FALLING, ppr. Descending; dropping; disemboguing; apostatizing; declining; decreasing; sinking; coming.
FALLING, FALLINGIN, n. An indenting or hollow; opposed to rising or prominence.
Falling away, apostasy.
Falling off, departure from the line or course; declension.
FALLING-SICKNESS, n. The epilepsy; a disease in which the patient suddenly loses his senses and falls.
FALLING-STAR, n. A luminous meteor, suddenly appearing and darting through the air.
FALLING-STONE, n. A stone falling from the atmosphere; a meteorite; an aerolite.
FALLOW, a. [L. fulvus; qu. helvus, for felvus. This word may be from the root of fail, fallo; so called from the fading color of autumnal leaves, or from failure, withering. Hence also the sense of unoccupied, applied to land.]
1. Pale red or pale yellow; as a fallow deer.
2. Unsowed; not tilled; left to rest after a year or more of tillage; as fallow ground; a fallow field.
Break up your fallow ground. Jeremiah 4:3.
3. Left unsowed after plowing. The word is applied to the land after plowing.
4. Unplowed; uncultivated.
5. Unoccupied; neglected. [Not in use.]
Let the cause lie fallow.
1. Land that has lain a year or more untilled or unseeded. It is also called fallow when plowed without being sowed.
The plowing of fallows is a benefit to land.
2. The plowing or tilling of land, without sowing it, for a season. Summer fallow, properly conducted, has ever been found a sure method of destroying weeds.
By a complete summer fallow, land is rendered tender and mellow. The fallow gives it a better tilth, than can be given by a fallow crop.
A green fallow, in England, is that where land is rendered mellow and clean from weeks, by means of some green crop, as turnips, potatoes, etc.
FALLOW, v.i. To fade; to become yellow. Obs.
FALLOW, v.t. To plow, harrow and break land without seeding it, for the purpose of destroying weeds and insects, and rendering it mellow. It is found for the interest of the farmer to fallow cold, strong, clayey land.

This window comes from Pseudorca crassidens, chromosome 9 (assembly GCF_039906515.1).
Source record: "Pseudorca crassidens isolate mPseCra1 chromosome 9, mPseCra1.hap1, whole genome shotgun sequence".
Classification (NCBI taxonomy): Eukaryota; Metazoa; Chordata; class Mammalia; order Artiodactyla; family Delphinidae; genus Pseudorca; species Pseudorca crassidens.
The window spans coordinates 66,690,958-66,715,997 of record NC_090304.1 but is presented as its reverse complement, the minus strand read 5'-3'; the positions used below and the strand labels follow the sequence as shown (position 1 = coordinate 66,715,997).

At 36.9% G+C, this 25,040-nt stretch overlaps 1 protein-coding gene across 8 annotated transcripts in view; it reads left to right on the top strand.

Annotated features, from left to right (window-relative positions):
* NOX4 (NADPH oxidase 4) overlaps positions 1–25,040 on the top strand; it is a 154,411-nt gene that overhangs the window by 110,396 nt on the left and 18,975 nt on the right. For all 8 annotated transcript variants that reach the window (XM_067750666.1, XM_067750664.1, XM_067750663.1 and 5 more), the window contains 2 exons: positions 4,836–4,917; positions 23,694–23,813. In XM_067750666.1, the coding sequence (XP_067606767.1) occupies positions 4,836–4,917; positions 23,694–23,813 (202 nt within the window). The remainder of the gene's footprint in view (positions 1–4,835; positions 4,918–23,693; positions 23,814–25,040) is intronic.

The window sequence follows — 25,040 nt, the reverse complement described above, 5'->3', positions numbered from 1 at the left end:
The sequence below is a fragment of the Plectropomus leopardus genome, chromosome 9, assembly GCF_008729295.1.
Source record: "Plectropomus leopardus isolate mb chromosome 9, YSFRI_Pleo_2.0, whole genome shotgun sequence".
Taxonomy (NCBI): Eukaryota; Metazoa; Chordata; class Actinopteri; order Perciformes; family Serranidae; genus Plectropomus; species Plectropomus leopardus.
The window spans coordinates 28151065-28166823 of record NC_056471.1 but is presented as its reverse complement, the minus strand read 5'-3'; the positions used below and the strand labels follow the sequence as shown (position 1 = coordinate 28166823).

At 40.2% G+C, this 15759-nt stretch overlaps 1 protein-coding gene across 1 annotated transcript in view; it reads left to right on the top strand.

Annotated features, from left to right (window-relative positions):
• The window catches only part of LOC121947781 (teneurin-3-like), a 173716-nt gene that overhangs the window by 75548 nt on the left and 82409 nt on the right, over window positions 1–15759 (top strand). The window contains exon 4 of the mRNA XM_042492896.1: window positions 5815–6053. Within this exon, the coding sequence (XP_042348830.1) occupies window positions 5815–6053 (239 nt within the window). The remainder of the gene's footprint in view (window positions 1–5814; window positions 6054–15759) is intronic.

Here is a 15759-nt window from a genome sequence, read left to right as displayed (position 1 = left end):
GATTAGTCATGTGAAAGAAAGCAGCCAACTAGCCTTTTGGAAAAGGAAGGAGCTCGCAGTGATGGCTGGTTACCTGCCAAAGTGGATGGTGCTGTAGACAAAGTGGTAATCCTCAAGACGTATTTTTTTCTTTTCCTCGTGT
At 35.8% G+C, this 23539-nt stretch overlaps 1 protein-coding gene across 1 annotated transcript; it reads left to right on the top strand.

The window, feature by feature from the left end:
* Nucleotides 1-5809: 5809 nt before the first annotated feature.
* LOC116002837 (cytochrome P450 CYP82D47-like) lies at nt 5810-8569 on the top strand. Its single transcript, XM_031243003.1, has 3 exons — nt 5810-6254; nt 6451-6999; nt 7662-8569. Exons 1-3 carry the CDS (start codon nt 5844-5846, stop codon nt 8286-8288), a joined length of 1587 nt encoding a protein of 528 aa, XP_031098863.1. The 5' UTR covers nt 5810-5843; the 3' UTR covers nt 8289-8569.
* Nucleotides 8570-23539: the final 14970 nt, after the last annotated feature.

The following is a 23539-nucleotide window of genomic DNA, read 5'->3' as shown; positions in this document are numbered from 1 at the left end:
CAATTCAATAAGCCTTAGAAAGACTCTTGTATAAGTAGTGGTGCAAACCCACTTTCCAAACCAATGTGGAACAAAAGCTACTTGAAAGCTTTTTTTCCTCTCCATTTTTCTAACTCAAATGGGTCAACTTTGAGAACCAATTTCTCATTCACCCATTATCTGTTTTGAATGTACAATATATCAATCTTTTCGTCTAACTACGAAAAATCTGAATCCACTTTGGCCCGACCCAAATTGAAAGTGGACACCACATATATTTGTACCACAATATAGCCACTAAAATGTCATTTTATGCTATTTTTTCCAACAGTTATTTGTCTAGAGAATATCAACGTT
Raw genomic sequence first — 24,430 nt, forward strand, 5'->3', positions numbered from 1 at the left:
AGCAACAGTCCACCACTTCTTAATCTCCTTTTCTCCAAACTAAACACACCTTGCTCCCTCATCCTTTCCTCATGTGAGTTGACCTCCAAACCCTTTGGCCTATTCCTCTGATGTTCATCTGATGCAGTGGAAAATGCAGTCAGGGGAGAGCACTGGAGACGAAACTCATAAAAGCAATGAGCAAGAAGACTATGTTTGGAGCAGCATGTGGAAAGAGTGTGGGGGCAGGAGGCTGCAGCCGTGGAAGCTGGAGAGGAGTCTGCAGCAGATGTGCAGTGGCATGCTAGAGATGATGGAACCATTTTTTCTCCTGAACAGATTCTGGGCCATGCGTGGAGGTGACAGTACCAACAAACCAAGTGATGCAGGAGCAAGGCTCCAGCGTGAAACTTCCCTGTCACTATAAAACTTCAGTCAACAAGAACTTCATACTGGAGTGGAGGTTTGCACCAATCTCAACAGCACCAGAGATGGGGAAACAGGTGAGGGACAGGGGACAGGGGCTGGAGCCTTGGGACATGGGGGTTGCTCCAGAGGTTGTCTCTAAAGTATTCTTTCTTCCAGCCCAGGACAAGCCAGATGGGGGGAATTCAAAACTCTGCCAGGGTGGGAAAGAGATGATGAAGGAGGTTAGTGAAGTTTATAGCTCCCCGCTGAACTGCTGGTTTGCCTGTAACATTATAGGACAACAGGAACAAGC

FALLOW-CROP, n. The crop taken from fallowed ground.
FALLOWED, pp. Plowed and harrowed for a season, without being sown.
FALLOW-FINCH, n. A small bird, the oenanthe or wheat-ear.
FALLOWING, ppr. Plowing and harrowing land without sowing it.
FALLOWING, n. The operation of plowing and harrowing land without sowing it. Fallowing is found to contribute to the destruction of snails and other vermin.
FALLOWIST, n. One who favors the practice of fallowing land.
On this subject, a controversy has arisen between two sects, the fallowists and the anti-fallowists. [Unusual.]
FALLOWNESS, n. A fallow state; barrenness; exemption from bearing fruit.
1. Not true; not conformable to fact; expressing what is contrary to that which exists, is done, said or thought. A false report communicates what is not done or said. A false accusation imputes to a person what he has not done or said. A false witness testifies what is not true. A false opinion is not according to truth or fact. The word is applicable to any subject, physical or moral.
2. Not well founded; as a false claim.
3. Not true; not according to the lawful standard; as a false weight or measure.
4. Substituted for another; succedaneous; supposititious; as a false bottom.
5. Counterfeit; forged; not genuine; as false coin; a false bill or note.
6. Not solid or sound; deceiving expectations; as a false foundation
False and slippery ground.
7. Not agreeable to rule or propriety; as false construction in language.
8. Not honest or just; not fair; as false play.
9. Not faithful or loyal; treacherous; perfidious; deceitful. The king’s subjects may prove false to him. So we say, a false heart.
10. Unfaithful; inconstant; as a false friend; a false lover; false to promises and vows.
The husband and wife proved false to each other.
11. Deceitful; treacherous; betraying secrets.
12. Counterfeit; not genuine or real; as a false diamond.
13. Hypocritical; feigned; made or assumed for the purpose of deception; as false tears; false modesty. The man appears in false colors. The advocate gave the subject a false coloring.
False fire, a blue flame, made by the burning of certain combustibles, in a wooden tube; used as a signal during the night.
False imprisonment, the arrest and imprisonment of a person without warrant or cause, or contrary to law; or the unlawful detaining of a person in custody.
FALSE, adv. Not truly; not honestly; falsely.
1. To violate by failure of veracity; to deceive. Obs.
2. To defeat; to balk; to evade. Obs.
FALSE-HEART, FALSE-HEARTED, a. Hollow; treacherous; deceitful; perfidious. [The former is not used.]
FALSE-HEARTEDNESS, n. Perfidiousness; treachery.
FALSEHOOD, n. fols’hood. [false and hood.]
1. Contrariety or inconformity to fact or truth; as the falsehood of a report.
2. Want of truth or veracity; a lie; an untrue assertion.